Our family is on a misson to eat more fish, chasing the omega 3 oil it contains, which is thought to improve health and child development. Adding more fish to our diet also achieves another goal – cutting back on red meat meals. (A sponsored post for the Heart Foundation and Nature’s Own)
Hubby’s family has a history of bowel cancer, and he lost his mother to the disease. It’s something we’re keenly aware of, along with the implications for our children. We recently had a couple of timely warnings that made us reassess our lifestyle and other aspects of our health where we could be doing better, starting with the most important – diet. Specifically, eating more fish.
As regular readers of this blog would know, cooking and good food nutrition are not my strong suits. I love making cakes but the day-to-day chore of preparing meals for my family is challenging, to say the least. So, to make things easy for myself, I’ve fallen into some habits that, while may not necessarily be really bad, certainly leave room for improvement. And when taken in the context of a history of bowel disease, these habits demand some scrutiny for the ongoing good health of my children.
My handy tips for easy meal prep
For example, I’ve long been in the habit of buying a bulk 2kg container of lean beef mince. Then, I cook that up as a bolognaise sauce (onion, carrot, zucchini, garlic, tomatoes and stock) and it gets used as a base for a range of meals which include gnocchi or any pasta variant (shells, spaghetti, spirals, etc). More often than not, the pasta is wholemeal, but not always. Or the bolognaise sauce is used in lasagna, or in mini meat pies, or wrapped in puff pastry for sausage rolls (afternoon tea snack when the kids get home from school), or transformed into the Mexican meat sauce for tacos for a Saturday night dinner. It’s a handy little trick, but as we’ve recently become aware, eating red meat that often (up to seven times a week) is not ideal for internal health, such as bowel and heart.
Health guidelines on red meat consumption
Current recommendations say 500g of cooked lean red meat a week is the maximum permissable level before risk of cancer goes up. But for a family with a high disposition towards bowel cancer (another member of hubby’s family is currently battling the disease) it would be more responsible to limit this amount further. The UK’s Telegraph newspaper reports that “a pigment found in red meat seems to damage the DNA of cells lining the digestive system – and DNA damage is one of the first signs of cancer“. So we’re now aiming for two or three times a week, red meat, and the rest will be white meat and fish.
Fish is rich in Omega 3
An issue to bear in mind when increasing the fish in your family’s diet is mercury. Current guidelines recommend fish no more than twice a week for children. Fish has many health benefits, including – but not limited to – Omega 3 fatty acids, which are proven to be beneficial to heart and brain health.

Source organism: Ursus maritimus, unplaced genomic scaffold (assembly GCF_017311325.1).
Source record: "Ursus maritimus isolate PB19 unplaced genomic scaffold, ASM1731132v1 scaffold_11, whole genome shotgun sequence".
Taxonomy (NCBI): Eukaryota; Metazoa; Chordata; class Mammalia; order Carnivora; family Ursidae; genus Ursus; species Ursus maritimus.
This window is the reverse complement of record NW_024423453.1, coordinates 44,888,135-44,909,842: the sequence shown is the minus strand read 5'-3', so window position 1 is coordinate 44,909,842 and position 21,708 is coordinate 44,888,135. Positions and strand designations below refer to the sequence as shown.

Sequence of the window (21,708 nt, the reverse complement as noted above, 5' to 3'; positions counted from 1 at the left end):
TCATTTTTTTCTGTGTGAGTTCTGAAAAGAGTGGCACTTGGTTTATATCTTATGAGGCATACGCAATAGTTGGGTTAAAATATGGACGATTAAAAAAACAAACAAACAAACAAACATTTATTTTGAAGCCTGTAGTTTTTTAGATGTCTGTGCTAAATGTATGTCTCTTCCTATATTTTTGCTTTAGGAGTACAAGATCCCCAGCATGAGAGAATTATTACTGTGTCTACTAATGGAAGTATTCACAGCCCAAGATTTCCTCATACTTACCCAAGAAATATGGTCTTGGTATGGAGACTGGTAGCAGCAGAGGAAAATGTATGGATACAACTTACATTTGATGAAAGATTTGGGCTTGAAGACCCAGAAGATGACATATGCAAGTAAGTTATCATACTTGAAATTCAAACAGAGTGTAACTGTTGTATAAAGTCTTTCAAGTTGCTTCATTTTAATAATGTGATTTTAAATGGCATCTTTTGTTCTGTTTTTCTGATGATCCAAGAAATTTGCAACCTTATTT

How to go about it
And becoming aware of cancer-risk foods, what I have found is that I’ve naturally investigated other foods linked to higher risks of cancer. We’re focused now, as a family, on eating foods that do not increase our risks of heart disease and bowel cancer. So, we’re a high fibre, low fat consuming family.
I’m going to continue to blog about my efforts to increase healthier foods into the family’s diet, because as most mothers know, kids can be tricky sometimes. They don’t necessarily want to eat what’s best for them. In fact, in my experience, if you let them, kids will eat the brightest coloured foods they can find, the highest in salt, sugar and fat, if you let them.
I’m going to begin by making Tuesday nights Fish Night. It’s an easy night for me to think about what I’m preparing and how to make creative dishes for the kids because hubby and the boys are at jujitsu until 7.30pm, giving me a good few hours to concentrate. And I’m going to make Saturday mornings my delicious Smoked Salmon and Cream Cheese on Toast mornings (one of my most favourite breakfasts EVER). See recipe below.
Recipe: Smoked Salmon, cream cheese and basil on toast/cruskit
- Light cream cheese
- Smoked salmon
- Basil (preferrably homegrown, as pictured here, from our very own herb garden!)
- I normally have vine-ripened, or truss, or even home-grown tomato also, but on the day of this blog post, was all out of tomato!
- Lay the toast or cruskit down, spread with cheese, layer with smoked salmon, (then tomato if you have it) and garnish with home-grown basil.
- Voila! Tasty treat just for you, high in Omega 3. Eat and enjoy.
I would love to hear other people’s tips for healthier eating with the kids. Any favourite recipes? Top tips for getting healthy fish into their diet?